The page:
• Vitamin B12 – found in calf liver, sardines, salmon, beef, lamb, halibut, scallops, yogurt
    • Magnesium – found in pumpkin seeds, spinach, swiss chard, soybeans, sesame seeds, halibut, black beans, sunflower seeds, cashews, almonds
    • Zinc – found in oysters, red meat, poultry, baked beans, chickpeas, and nuts like cashews and almonds
    • Vitamin C – found in blueberries, strawberries, raspberries, oranges, papaya, broccoli, brussel sprouts, kiwi, cauliflower, kale, parsley, lemons, limes, spinach, snow peas, and rose hip tea
    • Vitamin D – found in small amounts in eggs, milk, best made with UV exposure to skin
    • Vitamin E – sunflower seeds, almonds, spinach, swiss chard, turnip greens, papaya
    • Vitamin A – found in two forms:
  • Retinol – active form of vitamin A, found in animal liver, whole milk, and some fortified foods
  • Carotenoids –  can turn into active form of vitamin A, found in plant foods like carrots, squash, sweet potatoes

Why Does Perimenopause Cause More Skin Itching and Hives?

Estrogen plays an important role in your skin health, impacting the microbiome of your mouth, gut and skin. Microbiome changes related to menopause may increase intestinal permeability, which increases the likelihood of having food reactions and atopic dermatitis. 

Hives, also called chronic urticaria, are about twice as common in women as in men and may be associated with hormonal changes such as the menstrual cycle, pregnancy, menopause, birth control pill or synthetic hormone replacement therapy. Your sex hormones can modulate immune and inflammatory cell functions, including mast cell secretion of histamine. 

One study suggests that patients with chronic urticaria have lower levels of serum DHEA-S (dehydroepiandrosterone sulfate), an adrenal hormone that tends to decline with age. Stress is commonly elevated during perimenopause, leading to high output of cortisol and adrenaline which are frequently associated with hives.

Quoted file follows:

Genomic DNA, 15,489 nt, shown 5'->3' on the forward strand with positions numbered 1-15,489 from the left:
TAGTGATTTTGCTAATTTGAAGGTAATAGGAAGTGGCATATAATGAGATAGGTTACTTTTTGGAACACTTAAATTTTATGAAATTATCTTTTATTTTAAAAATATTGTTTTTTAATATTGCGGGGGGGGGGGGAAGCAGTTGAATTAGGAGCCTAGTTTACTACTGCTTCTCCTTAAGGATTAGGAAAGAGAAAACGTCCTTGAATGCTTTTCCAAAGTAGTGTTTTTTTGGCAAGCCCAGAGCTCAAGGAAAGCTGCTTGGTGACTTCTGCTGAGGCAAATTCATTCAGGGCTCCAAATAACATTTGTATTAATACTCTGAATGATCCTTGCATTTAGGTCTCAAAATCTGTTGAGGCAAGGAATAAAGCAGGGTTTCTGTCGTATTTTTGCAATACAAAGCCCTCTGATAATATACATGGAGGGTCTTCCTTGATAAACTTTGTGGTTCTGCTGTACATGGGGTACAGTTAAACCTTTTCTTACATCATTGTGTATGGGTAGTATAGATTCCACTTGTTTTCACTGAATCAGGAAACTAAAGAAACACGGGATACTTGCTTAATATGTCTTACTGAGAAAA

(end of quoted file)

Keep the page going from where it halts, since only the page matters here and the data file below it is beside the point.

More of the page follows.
Lab testing you can consider:

Serum hormone testing or DUTCH urine hormone testing

IgG food sensitivity testing

Micronutrient testing – vitamin D, specialized labs for zinc, vitamin A, omega 3 

Comprehensive stool testing for microbiome balance and gut health

Prevention and Treatment to Consider for Allergies, Asthma and Eczema:

  • Support stress management and adrenal glands
    • Avoid caffeine, sugar, alcohol, stimulants
    • Stress-relieving techniques including sleep support and routine
    • B vitamins, Vitamin C, adaptogenic herbs
  • Increase air quality
    • HEPA filter (heating, ventilation, air conditioning, vacuum cleaner)
    • Avoid carpeting
    • Regular dusting and vacuuming
    • Keep pets out of the bedroom and bathe regularly
  • Sinus rinse or Nasal Lavage
    • Neti Pot or Nevage
    • Steam inhalation with eucalyptus oil, peppermint oil, thyme oil
    • Blow your nose regularly
  • Support gut health with probiotics and fermented food
    • Avoid antibiotics, PPIs, NSAIDs
    • Use filtered water to remove chlorine
  • Nutrition
    • Avoid inflammatory and histamine increasing foods
    • Avoid food allergies and sensitivities
    • Increase foods with nutrients important for immune function, including flavonoids  – see Episode 39 for more info on nutrients to support immune activity for viruses